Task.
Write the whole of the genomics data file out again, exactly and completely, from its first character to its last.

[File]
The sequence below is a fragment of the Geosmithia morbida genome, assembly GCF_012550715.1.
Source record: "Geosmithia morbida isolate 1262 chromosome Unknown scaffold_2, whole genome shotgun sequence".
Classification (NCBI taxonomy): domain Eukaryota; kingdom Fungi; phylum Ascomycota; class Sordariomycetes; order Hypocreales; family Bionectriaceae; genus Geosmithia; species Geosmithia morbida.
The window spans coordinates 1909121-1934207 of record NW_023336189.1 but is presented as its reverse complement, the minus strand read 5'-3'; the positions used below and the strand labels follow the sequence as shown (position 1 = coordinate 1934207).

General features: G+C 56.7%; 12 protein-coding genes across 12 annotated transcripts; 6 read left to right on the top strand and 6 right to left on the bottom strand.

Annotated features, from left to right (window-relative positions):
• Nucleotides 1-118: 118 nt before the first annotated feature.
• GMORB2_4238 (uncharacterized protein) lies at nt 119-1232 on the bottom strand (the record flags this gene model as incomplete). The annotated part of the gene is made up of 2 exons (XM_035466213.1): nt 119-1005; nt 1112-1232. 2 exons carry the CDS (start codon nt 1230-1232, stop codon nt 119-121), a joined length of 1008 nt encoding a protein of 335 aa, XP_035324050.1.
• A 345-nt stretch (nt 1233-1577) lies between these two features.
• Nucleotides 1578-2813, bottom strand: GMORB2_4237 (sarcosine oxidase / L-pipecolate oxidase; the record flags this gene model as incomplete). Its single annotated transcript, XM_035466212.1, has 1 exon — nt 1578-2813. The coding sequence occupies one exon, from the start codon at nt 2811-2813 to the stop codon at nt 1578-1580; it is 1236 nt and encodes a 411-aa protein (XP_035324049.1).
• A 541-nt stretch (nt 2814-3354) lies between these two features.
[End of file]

The sequence below is a fragment of the Geosmithia morbida genome, assembly GCF_012550715.1.
Source record: "Geosmithia morbida isolate 1262 chromosome Unknown scaffold_2, whole genome shotgun sequence".
Classification (NCBI taxonomy): domain Eukaryota; kingdom Fungi; phylum Ascomycota; class Sordariomycetes; order Hypocreales; family Bionectriaceae; genus Geosmithia; species Geosmithia morbida.
The window spans coordinates 1909121-1934207 of record NW_023336189.1 but is presented as its reverse complement, the minus strand read 5'-3'; the positions used below and the strand labels follow the sequence as shown (position 1 = coordinate 1934207).

General features: G+C 56.7%; 12 protein-coding genes across 12 annotated transcripts; 6 read left to right on the top strand and 6 right to left on the bottom strand.

Annotated features, from left to right (window-relative positions):
• Nucleotides 1-118: 118 nt before the first annotated feature.
• GMORB2_4238 (uncharacterized protein) lies at nt 119-1232 on the bottom strand (the record flags this gene model as incomplete). The annotated part of the gene is made up of 2 exons (XM_035466213.1): nt 119-1005; nt 1112-1232. 2 exons carry the CDS (start codon nt 1230-1232, stop codon nt 119-121), a joined length of 1008 nt encoding a protein of 335 aa, XP_035324050.1.
• A 345-nt stretch (nt 1233-1577) lies between these two features.
• Nucleotides 1578-2813, bottom strand: GMORB2_4237 (sarcosine oxidase / L-pipecolate oxidase; the record flags this gene model as incomplete). Its single annotated transcript, XM_035466212.1, has 1 exon — nt 1578-2813. The coding sequence occupies one exon, from the start codon at nt 2811-2813 to the stop codon at nt 1578-1580; it is 1236 nt and encodes a 411-aa protein (XP_035324049.1).
• A 541-nt stretch (nt 2814-3354) lies between these two features.